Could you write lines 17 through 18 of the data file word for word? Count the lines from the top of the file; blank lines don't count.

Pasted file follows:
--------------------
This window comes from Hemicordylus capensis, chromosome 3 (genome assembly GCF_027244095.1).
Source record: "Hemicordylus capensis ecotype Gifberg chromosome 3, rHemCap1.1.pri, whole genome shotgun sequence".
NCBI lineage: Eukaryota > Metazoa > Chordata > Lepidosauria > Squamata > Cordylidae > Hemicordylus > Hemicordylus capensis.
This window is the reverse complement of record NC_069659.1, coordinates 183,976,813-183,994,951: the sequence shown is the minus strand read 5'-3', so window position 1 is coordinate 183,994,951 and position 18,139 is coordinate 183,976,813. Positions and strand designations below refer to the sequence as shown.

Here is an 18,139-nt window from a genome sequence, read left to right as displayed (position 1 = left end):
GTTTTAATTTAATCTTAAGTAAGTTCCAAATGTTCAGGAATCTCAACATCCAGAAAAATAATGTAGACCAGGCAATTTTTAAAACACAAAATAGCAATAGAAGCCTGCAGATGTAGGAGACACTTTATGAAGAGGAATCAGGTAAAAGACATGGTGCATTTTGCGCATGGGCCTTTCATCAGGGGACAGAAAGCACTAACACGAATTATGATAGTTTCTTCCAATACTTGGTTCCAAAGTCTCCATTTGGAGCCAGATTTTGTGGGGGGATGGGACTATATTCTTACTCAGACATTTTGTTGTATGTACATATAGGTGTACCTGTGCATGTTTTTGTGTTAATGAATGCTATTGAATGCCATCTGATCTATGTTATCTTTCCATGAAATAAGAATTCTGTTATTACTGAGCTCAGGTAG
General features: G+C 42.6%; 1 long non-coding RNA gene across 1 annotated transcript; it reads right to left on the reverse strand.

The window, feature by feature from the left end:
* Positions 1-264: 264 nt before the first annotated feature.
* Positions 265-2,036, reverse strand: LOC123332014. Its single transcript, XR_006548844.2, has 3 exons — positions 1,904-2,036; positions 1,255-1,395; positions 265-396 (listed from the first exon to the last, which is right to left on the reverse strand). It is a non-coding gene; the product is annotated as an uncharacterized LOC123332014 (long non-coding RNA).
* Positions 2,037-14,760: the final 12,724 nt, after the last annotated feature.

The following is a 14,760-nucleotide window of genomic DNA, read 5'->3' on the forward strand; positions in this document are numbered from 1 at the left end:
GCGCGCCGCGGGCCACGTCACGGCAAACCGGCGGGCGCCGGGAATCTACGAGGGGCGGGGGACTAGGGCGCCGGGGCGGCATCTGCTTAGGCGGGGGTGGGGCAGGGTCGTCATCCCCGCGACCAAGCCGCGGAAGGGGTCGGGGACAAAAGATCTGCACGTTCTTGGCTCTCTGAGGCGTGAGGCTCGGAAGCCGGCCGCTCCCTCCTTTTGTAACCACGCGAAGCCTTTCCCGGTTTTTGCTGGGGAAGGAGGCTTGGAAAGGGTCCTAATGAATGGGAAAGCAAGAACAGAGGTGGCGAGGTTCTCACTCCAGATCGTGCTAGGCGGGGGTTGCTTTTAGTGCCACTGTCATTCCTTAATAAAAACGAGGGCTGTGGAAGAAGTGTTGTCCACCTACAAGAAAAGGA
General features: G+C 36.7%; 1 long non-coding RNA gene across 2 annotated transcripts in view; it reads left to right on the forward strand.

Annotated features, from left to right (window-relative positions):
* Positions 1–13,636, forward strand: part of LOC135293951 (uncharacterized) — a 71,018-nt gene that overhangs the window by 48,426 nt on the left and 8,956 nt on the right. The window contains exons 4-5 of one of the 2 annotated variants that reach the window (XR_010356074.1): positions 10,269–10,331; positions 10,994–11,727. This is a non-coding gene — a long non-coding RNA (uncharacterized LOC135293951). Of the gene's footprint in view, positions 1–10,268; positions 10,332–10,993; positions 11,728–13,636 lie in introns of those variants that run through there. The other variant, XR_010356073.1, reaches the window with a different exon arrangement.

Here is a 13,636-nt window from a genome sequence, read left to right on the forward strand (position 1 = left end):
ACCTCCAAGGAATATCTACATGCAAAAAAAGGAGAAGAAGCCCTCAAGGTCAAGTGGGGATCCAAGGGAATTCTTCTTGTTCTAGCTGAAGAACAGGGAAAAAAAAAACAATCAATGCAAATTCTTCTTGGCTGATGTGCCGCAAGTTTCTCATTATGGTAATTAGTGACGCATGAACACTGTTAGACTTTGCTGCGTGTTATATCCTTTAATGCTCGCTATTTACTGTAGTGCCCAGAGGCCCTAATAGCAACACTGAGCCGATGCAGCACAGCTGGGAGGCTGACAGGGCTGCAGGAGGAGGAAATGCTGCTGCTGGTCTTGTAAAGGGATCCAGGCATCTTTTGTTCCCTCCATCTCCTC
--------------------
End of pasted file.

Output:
Here is a 13,636-nt window from a genome sequence, read left to right on the forward strand (position 1 = left end):
ACCTCCAAGGAATATCTACATGCAAAAAAAGGAGAAGAAGCCCTCAAGGTCAAGTGGGGATCCAAGGGAATTCTTCTTGTTCTAGCTGAAGAACAGGGAAAAAAAAAACAATCAATGCAAATTCTTCTTGGCTGATGTGCCGCAAGTTTCTCATTATGGTAATTAGTGACGCATGAACACTGTTAGACTTTGCTGCGTGTTATATCCTTTAATGCTCGCTATTTACTGTAGTGCCCAGAGGCCCTAATAGCAACACTGAGCCGATGCAGCACAGCTGGGAGGCTGACAGGGCTGCAGGAGGAGGAAATGCTGCTGCTGGTCTTGTAAAGGGATCCAGGCATCTTTTGTTCCCTCCATCTCCTC